The landscape is still dominated by theater chains, but the Ciné has over time nurtured a kind of synergy between its customers, its movie selection and its layout. As Stuart Soffer explained to the Register in 2007, “Seniors like it that there are no [stairs], reasonable prices, and there aren’t masses of kids. They don’t want to get hit in the head with a frozen Milky Way. They’ll get a good picture and it’ll be quiet.” More than a decade later, Alan concurs, pointing out that the kind of films they select with their booking agent—“biopics, documentaries, foreign films, stuff that’s more select”—appeals to a mature audience. “We’re a true independent,” he says, and while the Soffers will probably never show another Star Wars movie, their customer base isn’t expecting them to.

Ciné 4
371 Middletown Ave, New Haven (map)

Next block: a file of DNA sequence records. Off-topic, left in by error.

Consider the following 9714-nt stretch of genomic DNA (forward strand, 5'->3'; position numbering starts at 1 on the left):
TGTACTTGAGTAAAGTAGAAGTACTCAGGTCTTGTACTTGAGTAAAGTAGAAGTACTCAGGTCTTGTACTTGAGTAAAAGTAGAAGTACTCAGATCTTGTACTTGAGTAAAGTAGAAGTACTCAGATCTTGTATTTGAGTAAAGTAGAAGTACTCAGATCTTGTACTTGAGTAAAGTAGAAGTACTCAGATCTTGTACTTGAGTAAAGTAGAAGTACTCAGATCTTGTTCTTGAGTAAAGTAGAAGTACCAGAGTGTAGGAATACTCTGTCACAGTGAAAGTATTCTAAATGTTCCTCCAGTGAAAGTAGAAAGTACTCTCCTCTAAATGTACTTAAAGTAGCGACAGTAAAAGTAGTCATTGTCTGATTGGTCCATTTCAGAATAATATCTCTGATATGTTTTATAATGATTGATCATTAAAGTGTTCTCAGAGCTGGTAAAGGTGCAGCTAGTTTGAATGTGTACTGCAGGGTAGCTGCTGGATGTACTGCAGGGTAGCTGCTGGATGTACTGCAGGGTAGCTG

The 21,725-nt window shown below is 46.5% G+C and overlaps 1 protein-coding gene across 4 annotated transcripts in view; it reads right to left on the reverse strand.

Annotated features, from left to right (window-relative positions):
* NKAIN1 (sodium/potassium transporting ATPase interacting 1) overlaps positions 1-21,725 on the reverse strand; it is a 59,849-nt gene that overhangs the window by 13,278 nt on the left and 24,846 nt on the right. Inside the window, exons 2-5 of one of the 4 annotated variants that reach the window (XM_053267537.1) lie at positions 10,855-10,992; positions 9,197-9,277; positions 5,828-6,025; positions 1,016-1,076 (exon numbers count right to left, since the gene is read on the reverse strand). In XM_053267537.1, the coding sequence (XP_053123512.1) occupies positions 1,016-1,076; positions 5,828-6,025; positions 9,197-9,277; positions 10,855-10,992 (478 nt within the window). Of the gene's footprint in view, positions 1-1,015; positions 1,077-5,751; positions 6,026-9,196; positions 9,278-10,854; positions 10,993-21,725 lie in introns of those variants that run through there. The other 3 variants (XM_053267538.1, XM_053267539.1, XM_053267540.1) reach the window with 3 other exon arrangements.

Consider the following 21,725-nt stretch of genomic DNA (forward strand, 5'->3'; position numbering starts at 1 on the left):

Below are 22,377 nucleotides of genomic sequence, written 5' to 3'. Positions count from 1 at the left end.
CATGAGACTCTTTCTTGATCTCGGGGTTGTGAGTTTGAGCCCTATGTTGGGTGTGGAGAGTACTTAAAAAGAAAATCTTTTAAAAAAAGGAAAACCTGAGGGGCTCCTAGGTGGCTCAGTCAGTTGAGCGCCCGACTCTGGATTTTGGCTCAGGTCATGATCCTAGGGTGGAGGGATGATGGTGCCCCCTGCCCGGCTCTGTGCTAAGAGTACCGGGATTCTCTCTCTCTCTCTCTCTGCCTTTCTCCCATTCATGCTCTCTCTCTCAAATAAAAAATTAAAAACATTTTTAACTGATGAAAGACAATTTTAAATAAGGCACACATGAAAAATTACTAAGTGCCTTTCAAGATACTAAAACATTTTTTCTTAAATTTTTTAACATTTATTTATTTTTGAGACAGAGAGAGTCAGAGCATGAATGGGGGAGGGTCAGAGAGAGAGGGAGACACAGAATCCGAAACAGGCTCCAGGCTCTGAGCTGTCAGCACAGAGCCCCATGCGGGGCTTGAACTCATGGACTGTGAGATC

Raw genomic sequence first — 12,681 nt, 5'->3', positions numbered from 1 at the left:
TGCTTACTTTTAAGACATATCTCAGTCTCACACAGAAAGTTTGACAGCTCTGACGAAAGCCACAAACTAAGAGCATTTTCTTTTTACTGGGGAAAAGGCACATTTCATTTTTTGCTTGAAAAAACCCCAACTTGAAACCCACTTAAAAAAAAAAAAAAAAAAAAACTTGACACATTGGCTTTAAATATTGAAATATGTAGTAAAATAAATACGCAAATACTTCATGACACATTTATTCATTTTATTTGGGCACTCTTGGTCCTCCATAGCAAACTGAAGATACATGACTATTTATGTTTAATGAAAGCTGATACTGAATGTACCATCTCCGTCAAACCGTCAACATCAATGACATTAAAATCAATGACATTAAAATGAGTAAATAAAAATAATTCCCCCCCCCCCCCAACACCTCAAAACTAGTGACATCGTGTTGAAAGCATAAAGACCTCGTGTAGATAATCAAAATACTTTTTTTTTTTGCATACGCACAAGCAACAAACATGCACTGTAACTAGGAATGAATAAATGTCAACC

Typical showtimes: Monday-Thursday 7:30pm, Friday 5:10pm & 7:50pm, Saturday-Sunday 11:50pm, 2:30pm, 5:10pm, 7:50pm
(203) 776-5546
Admission: $9.50 regular, $7 seniors (cash only)

Written and photographed by David Zukowski.

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David Zukowski got his start writing for the Arts & Culture section of The Telegraph in southern New Hampshire while attending graduate courses in Albany, New York. He doesn't do that kind of driving anymore, but returns to New Hampshire often to climb mountains.